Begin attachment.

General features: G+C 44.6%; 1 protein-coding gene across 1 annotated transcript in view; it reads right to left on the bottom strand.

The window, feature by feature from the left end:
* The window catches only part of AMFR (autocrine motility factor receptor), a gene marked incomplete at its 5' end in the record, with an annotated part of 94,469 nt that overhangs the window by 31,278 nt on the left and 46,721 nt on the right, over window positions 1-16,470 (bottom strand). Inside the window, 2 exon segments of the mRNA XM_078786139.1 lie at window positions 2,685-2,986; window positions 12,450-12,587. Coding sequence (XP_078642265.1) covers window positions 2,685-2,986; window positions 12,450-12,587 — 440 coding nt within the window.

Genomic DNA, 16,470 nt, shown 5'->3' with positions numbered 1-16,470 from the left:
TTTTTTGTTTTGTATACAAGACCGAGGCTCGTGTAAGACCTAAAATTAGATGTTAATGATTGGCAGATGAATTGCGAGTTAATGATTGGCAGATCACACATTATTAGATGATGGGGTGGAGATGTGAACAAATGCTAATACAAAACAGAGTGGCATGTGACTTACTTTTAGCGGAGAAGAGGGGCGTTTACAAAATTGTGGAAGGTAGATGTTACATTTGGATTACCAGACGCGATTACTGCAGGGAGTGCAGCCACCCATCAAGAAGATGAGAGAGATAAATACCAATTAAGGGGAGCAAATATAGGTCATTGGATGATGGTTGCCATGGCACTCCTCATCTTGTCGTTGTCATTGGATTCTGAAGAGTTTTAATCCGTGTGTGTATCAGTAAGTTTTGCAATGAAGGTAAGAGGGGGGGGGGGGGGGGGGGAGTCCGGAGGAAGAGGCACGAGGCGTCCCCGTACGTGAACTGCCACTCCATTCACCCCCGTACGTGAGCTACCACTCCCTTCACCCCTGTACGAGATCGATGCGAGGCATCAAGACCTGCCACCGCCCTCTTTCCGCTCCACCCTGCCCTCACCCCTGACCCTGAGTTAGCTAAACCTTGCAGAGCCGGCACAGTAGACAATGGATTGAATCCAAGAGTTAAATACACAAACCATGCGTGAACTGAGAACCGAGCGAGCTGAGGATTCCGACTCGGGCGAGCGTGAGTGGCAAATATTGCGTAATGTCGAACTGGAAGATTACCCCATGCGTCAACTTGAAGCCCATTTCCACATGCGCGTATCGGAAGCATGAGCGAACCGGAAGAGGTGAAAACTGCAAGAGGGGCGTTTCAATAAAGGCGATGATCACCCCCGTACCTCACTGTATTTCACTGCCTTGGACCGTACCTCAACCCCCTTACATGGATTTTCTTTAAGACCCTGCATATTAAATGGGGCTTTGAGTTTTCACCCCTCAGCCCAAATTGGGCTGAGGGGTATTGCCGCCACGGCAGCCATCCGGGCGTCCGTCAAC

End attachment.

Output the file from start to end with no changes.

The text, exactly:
General features: G+C 44.6%; 1 protein-coding gene across 1 annotated transcript in view; it reads right to left on the bottom strand.

The window, feature by feature from the left end:
* The window catches only part of AMFR (autocrine motility factor receptor), a gene marked incomplete at its 5' end in the record, with an annotated part of 94,469 nt that overhangs the window by 31,278 nt on the left and 46,721 nt on the right, over window positions 1-16,470 (bottom strand). Inside the window, 2 exon segments of the mRNA XM_078786139.1 lie at window positions 2,685-2,986; window positions 12,450-12,587. Coding sequence (XP_078642265.1) covers window positions 2,685-2,986; window positions 12,450-12,587 — 440 coding nt within the window.

Genomic DNA, 16,470 nt, shown 5'->3' with positions numbered 1-16,470 from the left:
TTTTTTGTTTTGTATACAAGACCGAGGCTCGTGTAAGACCTAAAATTAGATGTTAATGATTGGCAGATGAATTGCGAGTTAATGATTGGCAGATCACACATTATTAGATGATGGGGTGGAGATGTGAACAAATGCTAATACAAAACAGAGTGGCATGTGACTTACTTTTAGCGGAGAAGAGGGGCGTTTACAAAATTGTGGAAGGTAGATGTTACATTTGGATTACCAGACGCGATTACTGCAGGGAGTGCAGCCACCCATCAAGAAGATGAGAGAGATAAATACCAATTAAGGGGAGCAAATATAGGTCATTGGATGATGGTTGCCATGGCACTCCTCATCTTGTCGTTGTCATTGGATTCTGAAGAGTTTTAATCCGTGTGTGTATCAGTAAGTTTTGCAATGAAGGTAAGAGGGGGGGGGGGGGGGGGGGAGTCCGGAGGAAGAGGCACGAGGCGTCCCCGTACGTGAACTGCCACTCCATTCACCCCCGTACGTGAGCTACCACTCCCTTCACCCCTGTACGAGATCGATGCGAGGCATCAAGACCTGCCACCGCCCTCTTTCCGCTCCACCCTGCCCTCACCCCTGACCCTGAGTTAGCTAAACCTTGCAGAGCCGGCACAGTAGACAATGGATTGAATCCAAGAGTTAAATACACAAACCATGCGTGAACTGAGAACCGAGCGAGCTGAGGATTCCGACTCGGGCGAGCGTGAGTGGCAAATATTGCGTAATGTCGAACTGGAAGATTACCCCATGCGTCAACTTGAAGCCCATTTCCACATGCGCGTATCGGAAGCATGAGCGAACCGGAAGAGGTGAAAACTGCAAGAGGGGCGTTTCAATAAAGGCGATGATCACCCCCGTACCTCACTGTATTTCACTGCCTTGGACCGTACCTCAACCCCCTTACATGGATTTTCTTTAAGACCCTGCATATTAAATGGGGCTTTGAGTTTTCACCCCTCAGCCCAAATTGGGCTGAGGGGTATTGCCGCCACGGCAGCCATCCGGGCGTCCGTCAAC